Former nurse’s criminal conviction will have a ‘chilling effect’ on healthcare

By Carol Davis

The conviction of former Vanderbilt nurse RaDonda Vaught for gross neglect of an impaired adult and negligent homicide will have a “chilling effect” on the culture of safety in healthcare, Robyn Begley, CEO of the American Organization for Nursing Leadership (AONL), said in a statement.

“Criminal prosecutions for unintentional acts are the wrong approach,” Begley said. “They discourage health caregivers from coming forward with their mistakes and will complicate efforts to retain and recruit more people in to nursing and other healthcare professions that are already understaffed and strained by years of caring for patients during the pandemic.”

Vaught was convicted Friday of a 2017 fatal drug error after a three-day trial that continues to capture the attention of nurses across the country, many of whom worry that the case could set a precedent of criminalizing medical errors.

Vaught, scheduled to be sentenced May 13, faces three to six years in prison for neglect and one to two years for negligent homicide.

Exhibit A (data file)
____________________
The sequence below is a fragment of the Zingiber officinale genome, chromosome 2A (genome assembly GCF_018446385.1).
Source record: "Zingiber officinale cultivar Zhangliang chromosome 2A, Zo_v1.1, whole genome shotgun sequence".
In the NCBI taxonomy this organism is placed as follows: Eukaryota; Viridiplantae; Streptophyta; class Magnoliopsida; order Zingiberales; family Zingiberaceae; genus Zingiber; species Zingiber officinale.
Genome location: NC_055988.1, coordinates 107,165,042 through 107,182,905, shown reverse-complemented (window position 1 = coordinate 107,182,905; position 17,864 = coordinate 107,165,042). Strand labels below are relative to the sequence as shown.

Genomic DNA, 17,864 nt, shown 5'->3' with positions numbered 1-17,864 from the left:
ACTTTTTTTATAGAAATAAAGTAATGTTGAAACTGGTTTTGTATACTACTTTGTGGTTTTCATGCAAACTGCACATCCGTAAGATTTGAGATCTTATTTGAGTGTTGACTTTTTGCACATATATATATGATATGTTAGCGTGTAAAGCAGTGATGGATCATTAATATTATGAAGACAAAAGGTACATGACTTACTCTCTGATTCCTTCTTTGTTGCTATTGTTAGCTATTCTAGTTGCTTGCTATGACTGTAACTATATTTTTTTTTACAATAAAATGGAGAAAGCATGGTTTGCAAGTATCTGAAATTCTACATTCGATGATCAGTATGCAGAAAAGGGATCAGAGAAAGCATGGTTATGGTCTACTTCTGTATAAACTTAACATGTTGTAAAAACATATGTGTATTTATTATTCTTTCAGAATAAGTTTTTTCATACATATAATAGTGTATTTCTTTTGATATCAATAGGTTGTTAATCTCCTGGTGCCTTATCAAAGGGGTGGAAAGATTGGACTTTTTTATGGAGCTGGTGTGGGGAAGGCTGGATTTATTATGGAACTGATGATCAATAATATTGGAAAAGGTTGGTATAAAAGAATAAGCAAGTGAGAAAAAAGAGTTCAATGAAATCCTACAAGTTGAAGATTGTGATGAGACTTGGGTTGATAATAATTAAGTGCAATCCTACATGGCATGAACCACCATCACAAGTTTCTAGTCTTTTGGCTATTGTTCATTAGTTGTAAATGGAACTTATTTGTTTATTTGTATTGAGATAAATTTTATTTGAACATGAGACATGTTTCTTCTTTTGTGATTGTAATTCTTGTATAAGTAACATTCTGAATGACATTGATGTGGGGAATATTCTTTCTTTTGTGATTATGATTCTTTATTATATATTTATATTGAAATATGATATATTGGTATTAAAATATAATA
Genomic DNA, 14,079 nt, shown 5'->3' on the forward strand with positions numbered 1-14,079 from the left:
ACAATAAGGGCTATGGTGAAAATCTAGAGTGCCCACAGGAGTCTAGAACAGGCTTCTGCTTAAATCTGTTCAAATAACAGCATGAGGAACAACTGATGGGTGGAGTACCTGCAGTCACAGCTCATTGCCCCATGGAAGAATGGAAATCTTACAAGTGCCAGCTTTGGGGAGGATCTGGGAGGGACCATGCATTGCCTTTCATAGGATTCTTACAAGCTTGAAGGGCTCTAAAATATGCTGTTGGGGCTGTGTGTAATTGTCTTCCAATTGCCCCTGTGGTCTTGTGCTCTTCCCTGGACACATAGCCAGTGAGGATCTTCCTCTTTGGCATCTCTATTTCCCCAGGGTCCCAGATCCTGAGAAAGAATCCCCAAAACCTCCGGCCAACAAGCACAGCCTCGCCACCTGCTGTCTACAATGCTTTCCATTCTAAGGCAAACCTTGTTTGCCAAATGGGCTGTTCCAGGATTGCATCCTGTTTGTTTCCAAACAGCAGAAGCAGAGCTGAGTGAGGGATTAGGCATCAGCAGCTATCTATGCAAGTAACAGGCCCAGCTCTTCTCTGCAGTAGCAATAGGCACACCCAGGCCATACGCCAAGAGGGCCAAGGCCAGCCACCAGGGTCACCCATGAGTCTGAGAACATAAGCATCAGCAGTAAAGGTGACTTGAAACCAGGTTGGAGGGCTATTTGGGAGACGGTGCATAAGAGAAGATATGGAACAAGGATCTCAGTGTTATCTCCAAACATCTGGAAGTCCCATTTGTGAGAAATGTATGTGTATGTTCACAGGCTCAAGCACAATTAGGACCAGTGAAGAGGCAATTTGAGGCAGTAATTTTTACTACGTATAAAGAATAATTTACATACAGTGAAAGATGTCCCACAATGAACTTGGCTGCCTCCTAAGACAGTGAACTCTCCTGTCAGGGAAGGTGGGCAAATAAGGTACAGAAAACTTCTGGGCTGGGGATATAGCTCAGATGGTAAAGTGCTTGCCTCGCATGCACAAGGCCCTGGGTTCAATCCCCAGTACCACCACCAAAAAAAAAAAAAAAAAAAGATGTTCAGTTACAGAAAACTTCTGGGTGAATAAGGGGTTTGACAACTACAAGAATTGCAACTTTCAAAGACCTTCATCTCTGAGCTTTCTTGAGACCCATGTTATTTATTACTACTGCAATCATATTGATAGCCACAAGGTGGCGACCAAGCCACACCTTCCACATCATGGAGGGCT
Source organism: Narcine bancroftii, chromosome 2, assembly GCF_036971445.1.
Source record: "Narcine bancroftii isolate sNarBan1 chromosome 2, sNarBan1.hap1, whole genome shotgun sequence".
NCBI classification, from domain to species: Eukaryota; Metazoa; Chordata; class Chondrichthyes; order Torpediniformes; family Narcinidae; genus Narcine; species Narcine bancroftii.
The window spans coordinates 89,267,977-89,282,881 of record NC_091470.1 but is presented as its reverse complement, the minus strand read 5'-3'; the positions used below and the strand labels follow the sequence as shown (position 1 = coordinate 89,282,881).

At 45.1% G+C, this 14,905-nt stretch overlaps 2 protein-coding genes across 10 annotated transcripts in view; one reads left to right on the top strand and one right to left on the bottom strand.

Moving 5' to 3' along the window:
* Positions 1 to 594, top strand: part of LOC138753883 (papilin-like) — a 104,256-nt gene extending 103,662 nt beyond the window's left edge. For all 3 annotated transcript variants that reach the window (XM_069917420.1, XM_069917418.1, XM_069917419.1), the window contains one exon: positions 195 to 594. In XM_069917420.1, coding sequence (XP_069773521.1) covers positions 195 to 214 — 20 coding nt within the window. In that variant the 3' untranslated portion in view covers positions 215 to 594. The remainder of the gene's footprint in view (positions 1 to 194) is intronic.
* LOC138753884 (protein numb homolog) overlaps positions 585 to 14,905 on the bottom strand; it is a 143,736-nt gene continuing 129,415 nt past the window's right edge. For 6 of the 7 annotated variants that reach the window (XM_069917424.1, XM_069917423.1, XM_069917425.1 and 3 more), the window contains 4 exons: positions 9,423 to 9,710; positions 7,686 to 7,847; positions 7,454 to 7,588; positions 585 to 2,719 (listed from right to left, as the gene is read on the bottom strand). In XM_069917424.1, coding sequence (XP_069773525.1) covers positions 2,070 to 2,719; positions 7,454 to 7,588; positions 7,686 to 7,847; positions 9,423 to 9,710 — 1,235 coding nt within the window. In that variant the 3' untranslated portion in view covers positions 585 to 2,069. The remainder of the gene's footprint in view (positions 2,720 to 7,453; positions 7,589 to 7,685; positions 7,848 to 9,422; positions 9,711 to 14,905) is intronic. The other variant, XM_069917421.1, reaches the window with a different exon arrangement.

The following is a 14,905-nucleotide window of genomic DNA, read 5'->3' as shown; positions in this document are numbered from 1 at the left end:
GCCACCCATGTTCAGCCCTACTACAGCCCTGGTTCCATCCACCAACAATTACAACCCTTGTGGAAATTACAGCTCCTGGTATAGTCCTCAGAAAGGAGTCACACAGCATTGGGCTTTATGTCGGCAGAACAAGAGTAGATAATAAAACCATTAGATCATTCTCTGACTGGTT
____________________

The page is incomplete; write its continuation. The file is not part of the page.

“The Institute of Medicine’s landmark report To Err Is Human concluded that we cannot punish our way to safer medical practices,” Begley said. “We must instead encourage nurses and physicians to report errors so we can identify strategies to make sure they don’t happen again.”

Vaught has consistently taken responsibility for the deadly error, which occurred when the patient, a 75-year-old woman, was supposed to get Versed, a sedative intended to calm her. Instead, Vaught accidentally administered vecuronium, a powerful paralyzer, which stopped the patient’s breathing.

Vanderbilt received no punishment for the fatal error.

The American Nurses Association (ANA) also expressed dismay at the “harmful ramifications of criminalizing the honest reporting of mistakes.”

Mistakes inevitably will occur and systems will fail, the ANA said in a statement, adding, “It is completely unrealistic to think otherwise.”

“There are more effective and just mechanisms to examine errors, establish system improvements, and take corrective action. The non-intentional acts of individual nurses like RaDonda Vaught should not be criminalized to ensure patient safety,” the ANA said.

“This ruling,” the statement concluded, “will have a long-lasting negative impact on the profession.”

Carol Davis is the Nursing Editor at HealthLeaders, an HCPro brand. This story first appeared on HealthLeaders Media.